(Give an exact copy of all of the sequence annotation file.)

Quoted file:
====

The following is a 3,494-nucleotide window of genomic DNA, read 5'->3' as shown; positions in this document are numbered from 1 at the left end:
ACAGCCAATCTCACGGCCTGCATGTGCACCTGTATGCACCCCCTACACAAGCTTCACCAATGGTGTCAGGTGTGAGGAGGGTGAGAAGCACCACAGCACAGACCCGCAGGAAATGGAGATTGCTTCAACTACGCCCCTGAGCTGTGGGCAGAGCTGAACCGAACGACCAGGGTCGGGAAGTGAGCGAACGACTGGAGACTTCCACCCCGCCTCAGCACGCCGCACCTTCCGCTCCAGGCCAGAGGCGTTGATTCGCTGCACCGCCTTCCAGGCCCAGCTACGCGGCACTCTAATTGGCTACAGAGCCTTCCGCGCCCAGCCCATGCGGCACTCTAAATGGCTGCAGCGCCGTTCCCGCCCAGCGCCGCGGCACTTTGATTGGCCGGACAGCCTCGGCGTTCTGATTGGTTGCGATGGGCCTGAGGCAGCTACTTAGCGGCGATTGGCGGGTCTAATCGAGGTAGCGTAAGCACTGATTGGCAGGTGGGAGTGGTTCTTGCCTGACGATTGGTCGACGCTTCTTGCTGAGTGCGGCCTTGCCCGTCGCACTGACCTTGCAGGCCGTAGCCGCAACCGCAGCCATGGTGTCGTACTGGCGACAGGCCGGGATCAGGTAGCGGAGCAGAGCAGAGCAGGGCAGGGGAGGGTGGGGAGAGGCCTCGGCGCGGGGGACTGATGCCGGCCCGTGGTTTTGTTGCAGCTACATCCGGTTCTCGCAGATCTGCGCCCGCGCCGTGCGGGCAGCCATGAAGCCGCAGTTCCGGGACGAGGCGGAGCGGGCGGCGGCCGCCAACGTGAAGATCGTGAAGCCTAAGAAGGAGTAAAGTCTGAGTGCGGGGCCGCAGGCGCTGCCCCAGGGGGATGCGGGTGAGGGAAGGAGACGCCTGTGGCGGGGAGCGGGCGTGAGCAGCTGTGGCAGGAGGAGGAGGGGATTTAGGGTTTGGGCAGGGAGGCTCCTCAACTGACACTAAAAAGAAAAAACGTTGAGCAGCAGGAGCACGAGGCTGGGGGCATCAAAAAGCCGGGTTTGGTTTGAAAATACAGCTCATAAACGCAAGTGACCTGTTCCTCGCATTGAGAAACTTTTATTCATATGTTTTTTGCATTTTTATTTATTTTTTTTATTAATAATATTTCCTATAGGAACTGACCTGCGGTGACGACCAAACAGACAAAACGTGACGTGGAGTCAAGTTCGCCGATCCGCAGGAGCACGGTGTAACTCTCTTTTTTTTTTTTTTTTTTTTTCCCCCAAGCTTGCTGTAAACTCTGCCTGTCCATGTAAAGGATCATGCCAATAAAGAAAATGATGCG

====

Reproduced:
The following is a 3,494-nucleotide window of genomic DNA, read 5'->3' as shown; positions in this document are numbered from 1 at the left end:
ACAGCCAATCTCACGGCCTGCATGTGCACCTGTATGCACCCCCTACACAAGCTTCACCAATGGTGTCAGGTGTGAGGAGGGTGAGAAGCACCACAGCACAGACCCGCAGGAAATGGAGATTGCTTCAACTACGCCCCTGAGCTGTGGGCAGAGCTGAACCGAACGACCAGGGTCGGGAAGTGAGCGAACGACTGGAGACTTCCACCCCGCCTCAGCACGCCGCACCTTCCGCTCCAGGCCAGAGGCGTTGATTCGCTGCACCGCCTTCCAGGCCCAGCTACGCGGCACTCTAATTGGCTACAGAGCCTTCCGCGCCCAGCCCATGCGGCACTCTAAATGGCTGCAGCGCCGTTCCCGCCCAGCGCCGCGGCACTTTGATTGGCCGGACAGCCTCGGCGTTCTGATTGGTTGCGATGGGCCTGAGGCAGCTACTTAGCGGCGATTGGCGGGTCTAATCGAGGTAGCGTAAGCACTGATTGGCAGGTGGGAGTGGTTCTTGCCTGACGATTGGTCGACGCTTCTTGCTGAGTGCGGCCTTGCCCGTCGCACTGACCTTGCAGGCCGTAGCCGCAACCGCAGCCATGGTGTCGTACTGGCGACAGGCCGGGATCAGGTAGCGGAGCAGAGCAGAGCAGGGCAGGGGAGGGTGGGGAGAGGCCTCGGCGCGGGGGACTGATGCCGGCCCGTGGTTTTGTTGCAGCTACATCCGGTTCTCGCAGATCTGCGCCCGCGCCGTGCGGGCAGCCATGAAGCCGCAGTTCCGGGACGAGGCGGAGCGGGCGGCGGCCGCCAACGTGAAGATCGTGAAGCCTAAGAAGGAGTAAAGTCTGAGTGCGGGGCCGCAGGCGCTGCCCCAGGGGGATGCGGGTGAGGGAAGGAGACGCCTGTGGCGGGGAGCGGGCGTGAGCAGCTGTGGCAGGAGGAGGAGGGGATTTAGGGTTTGGGCAGGGAGGCTCCTCAACTGACACTAAAAAGAAAAAACGTTGAGCAGCAGGAGCACGAGGCTGGGGGCATCAAAAAGCCGGGTTTGGTTTGAAAATACAGCTCATAAACGCAAGTGACCTGTTCCTCGCATTGAGAAACTTTTATTCATATGTTTTTTGCATTTTTATTTATTTTTTTTATTAATAATATTTCCTATAGGAACTGACCTGCGGTGACGACCAAACAGACAAAACGTGACGTGGAGTCAAGTTCGCCGATCCGCAGGAGCACGGTGTAACTCTCTTTTTTTTTTTTTTTTTTTTTCCCCCAAGCTTGCTGTAAACTCTGCCTGTCCATGTAAAGGATCATGCCAATAAAGAAAATGATGCG